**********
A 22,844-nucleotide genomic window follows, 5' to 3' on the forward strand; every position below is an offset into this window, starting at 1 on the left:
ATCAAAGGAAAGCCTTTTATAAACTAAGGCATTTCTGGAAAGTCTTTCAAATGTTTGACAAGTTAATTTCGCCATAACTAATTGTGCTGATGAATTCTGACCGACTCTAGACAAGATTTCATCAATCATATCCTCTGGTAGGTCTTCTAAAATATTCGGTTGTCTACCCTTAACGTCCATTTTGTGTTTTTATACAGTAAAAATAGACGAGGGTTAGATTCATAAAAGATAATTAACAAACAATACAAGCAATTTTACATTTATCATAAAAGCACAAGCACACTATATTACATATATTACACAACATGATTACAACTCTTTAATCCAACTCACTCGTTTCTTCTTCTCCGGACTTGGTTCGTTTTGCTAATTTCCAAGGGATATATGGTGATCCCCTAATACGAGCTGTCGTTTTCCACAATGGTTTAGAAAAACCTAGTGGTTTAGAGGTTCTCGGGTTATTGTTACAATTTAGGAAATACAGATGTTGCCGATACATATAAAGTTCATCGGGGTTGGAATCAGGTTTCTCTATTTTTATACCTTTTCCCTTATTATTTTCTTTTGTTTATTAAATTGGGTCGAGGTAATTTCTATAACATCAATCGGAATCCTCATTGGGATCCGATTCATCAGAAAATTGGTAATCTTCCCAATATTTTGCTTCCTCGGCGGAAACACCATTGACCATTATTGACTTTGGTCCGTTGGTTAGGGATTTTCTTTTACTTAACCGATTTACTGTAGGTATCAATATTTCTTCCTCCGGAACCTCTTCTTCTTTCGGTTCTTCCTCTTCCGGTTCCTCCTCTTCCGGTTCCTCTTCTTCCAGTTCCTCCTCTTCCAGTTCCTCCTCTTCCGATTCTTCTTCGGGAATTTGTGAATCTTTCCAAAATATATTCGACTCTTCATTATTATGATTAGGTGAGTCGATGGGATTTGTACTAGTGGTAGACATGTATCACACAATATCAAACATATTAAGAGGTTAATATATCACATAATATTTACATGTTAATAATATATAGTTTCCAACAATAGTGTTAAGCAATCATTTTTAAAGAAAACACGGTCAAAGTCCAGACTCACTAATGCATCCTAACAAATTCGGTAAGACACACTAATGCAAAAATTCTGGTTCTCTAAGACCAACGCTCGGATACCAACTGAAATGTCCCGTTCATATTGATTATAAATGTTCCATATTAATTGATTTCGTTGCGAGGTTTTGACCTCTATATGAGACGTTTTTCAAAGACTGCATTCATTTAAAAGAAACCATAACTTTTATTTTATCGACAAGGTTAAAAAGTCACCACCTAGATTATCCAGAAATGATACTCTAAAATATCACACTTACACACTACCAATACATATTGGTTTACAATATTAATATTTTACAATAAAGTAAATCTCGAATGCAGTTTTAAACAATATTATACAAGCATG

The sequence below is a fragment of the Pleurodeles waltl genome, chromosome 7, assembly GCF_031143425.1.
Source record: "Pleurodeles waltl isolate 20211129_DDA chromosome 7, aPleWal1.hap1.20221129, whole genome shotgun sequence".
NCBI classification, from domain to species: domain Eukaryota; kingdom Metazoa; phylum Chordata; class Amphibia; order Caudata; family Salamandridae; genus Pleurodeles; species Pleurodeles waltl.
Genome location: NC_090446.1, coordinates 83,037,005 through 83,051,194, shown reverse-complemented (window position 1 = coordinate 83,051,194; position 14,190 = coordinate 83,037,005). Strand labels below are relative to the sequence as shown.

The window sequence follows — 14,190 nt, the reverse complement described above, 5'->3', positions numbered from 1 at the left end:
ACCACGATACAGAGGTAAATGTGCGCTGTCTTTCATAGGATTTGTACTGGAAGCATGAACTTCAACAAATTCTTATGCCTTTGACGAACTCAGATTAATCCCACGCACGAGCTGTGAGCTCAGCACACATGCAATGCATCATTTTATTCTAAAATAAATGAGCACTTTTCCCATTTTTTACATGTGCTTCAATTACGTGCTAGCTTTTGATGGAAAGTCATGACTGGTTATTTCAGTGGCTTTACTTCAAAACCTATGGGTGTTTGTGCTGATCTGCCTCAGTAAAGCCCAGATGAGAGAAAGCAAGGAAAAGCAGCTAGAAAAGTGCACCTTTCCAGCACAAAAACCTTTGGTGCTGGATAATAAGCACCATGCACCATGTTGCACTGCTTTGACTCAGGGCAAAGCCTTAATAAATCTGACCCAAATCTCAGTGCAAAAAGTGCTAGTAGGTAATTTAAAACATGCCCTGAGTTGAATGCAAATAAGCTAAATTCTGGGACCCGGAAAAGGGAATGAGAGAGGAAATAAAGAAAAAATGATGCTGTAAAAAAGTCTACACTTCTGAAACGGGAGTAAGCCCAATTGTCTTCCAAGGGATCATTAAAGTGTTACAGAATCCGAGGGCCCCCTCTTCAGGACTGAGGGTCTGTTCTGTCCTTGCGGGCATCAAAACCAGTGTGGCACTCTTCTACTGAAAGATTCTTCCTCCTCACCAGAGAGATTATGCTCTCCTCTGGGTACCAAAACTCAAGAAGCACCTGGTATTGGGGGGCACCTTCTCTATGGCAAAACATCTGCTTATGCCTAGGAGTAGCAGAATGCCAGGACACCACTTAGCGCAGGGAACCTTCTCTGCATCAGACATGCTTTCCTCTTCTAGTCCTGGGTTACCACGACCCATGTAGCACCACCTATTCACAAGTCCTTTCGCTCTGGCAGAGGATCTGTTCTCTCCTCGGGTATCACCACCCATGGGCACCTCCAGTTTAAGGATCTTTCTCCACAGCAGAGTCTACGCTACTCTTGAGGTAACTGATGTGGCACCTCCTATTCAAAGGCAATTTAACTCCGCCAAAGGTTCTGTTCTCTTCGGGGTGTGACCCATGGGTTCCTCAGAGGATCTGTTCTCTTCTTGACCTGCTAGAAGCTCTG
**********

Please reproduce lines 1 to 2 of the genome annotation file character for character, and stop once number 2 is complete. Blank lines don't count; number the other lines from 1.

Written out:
A 22,844-nucleotide genomic window follows, 5' to 3' on the forward strand; every position below is an offset into this window, starting at 1 on the left:
ATCAAAGGAAAGCCTTTTATAAACTAAGGCATTTCTGGAAAGTCTTTCAAATGTTTGACAAGTTAATTTCGCCATAACTAATTGTGCTGATGAATTCTGACCGACTCTAGACAAGATTTCATCAATCATATCCTCTGGTAGGTCTTCTAAAATATTCGGTTGTCTACCCTTAACGTCCATTTTGTGTTTTTATACAGTAAAAATAGACGAGGGTTAGATTCATAAAAGATAATTAACAAACAATACAAGCAATTTTACATTTATCATAAAAGCACAAGCACACTATATTACATATATTACACAACATGATTACAACTCTTTAATCCAACTCACTCGTTTCTTCTTCTCCGGACTTGGTTCGTTTTGCTAATTTCCAAGGGATATATGGTGATCCCCTAATACGAGCTGTCGTTTTCCACAATGGTTTAGAAAAACCTAGTGGTTTAGAGGTTCTCGGGTTATTGTTACAATTTAGGAAATACAGATGTTGCCGATACATATAAAGTTCATCGGGGTTGGAATCAGGTTTCTCTATTTTTATACCTTTTCCCTTATTATTTTCTTTTGTTTATTAAATTGGGTCGAGGTAATTTCTATAACATCAATCGGAATCCTCATTGGGATCCGATTCATCAGAAAATTGGTAATCTTCCCAATATTTTGCTTCCTCGGCGGAAACACCATTGACCATTATTGACTTTGGTCCGTTGGTTAGGGATTTTCTTTTACTTAACCGATTTACTGTAGGTATCAATATTTCTTCCTCCGGAACCTCTTCTTCTTTCGGTTCTTCCTCTTCCGGTTCCTCCTCTTCCGGTTCCTCTTCTTCCAGTTCCTCCTCTTCCAGTTCCTCCTCTTCCGATTCTTCTTCGGGAATTTGTGAATCTTTCCAAAATATATTCGACTCTTCATTATTATGATTAGGTGAGTCGATGGGATTTGTACTAGTGGTAGACATGTATCACACAATATCAAACATATTAAGAGGTTAATATATCACATAATATTTACATGTTAATAATATATAGTTTCCAACAATAGTGTTAAGCAATCATTTTTAAAGAAAACACGGTCAAAGTCCAGACTCACTAATGCATCCTAACAAATTCGGTAAGACACACTAATGCAAAAATTCTGGTTCTCTAAGACCAACGCTCGGATACCAACTGAAATGTCCCGTTCATATTGATTATAAATGTTCCATATTAATTGATTTCGTTGCGAGGTTTTGACCTCTATATGAGACGTTTTTCAAAGACTGCATTCATTTAAAAGAAACCATAACTTTTATTTTATCGACAAGGTTAAAAAGTCACCACCTAGATTATCCAGAAATGATACTCTAAAATATCACACTTACACACTACCAATACATATTGGTTTACAATATTAATATTTTACAATAAAGTAAATCTCGAATGCAGTTTTAAACAATATTATACAAGCATG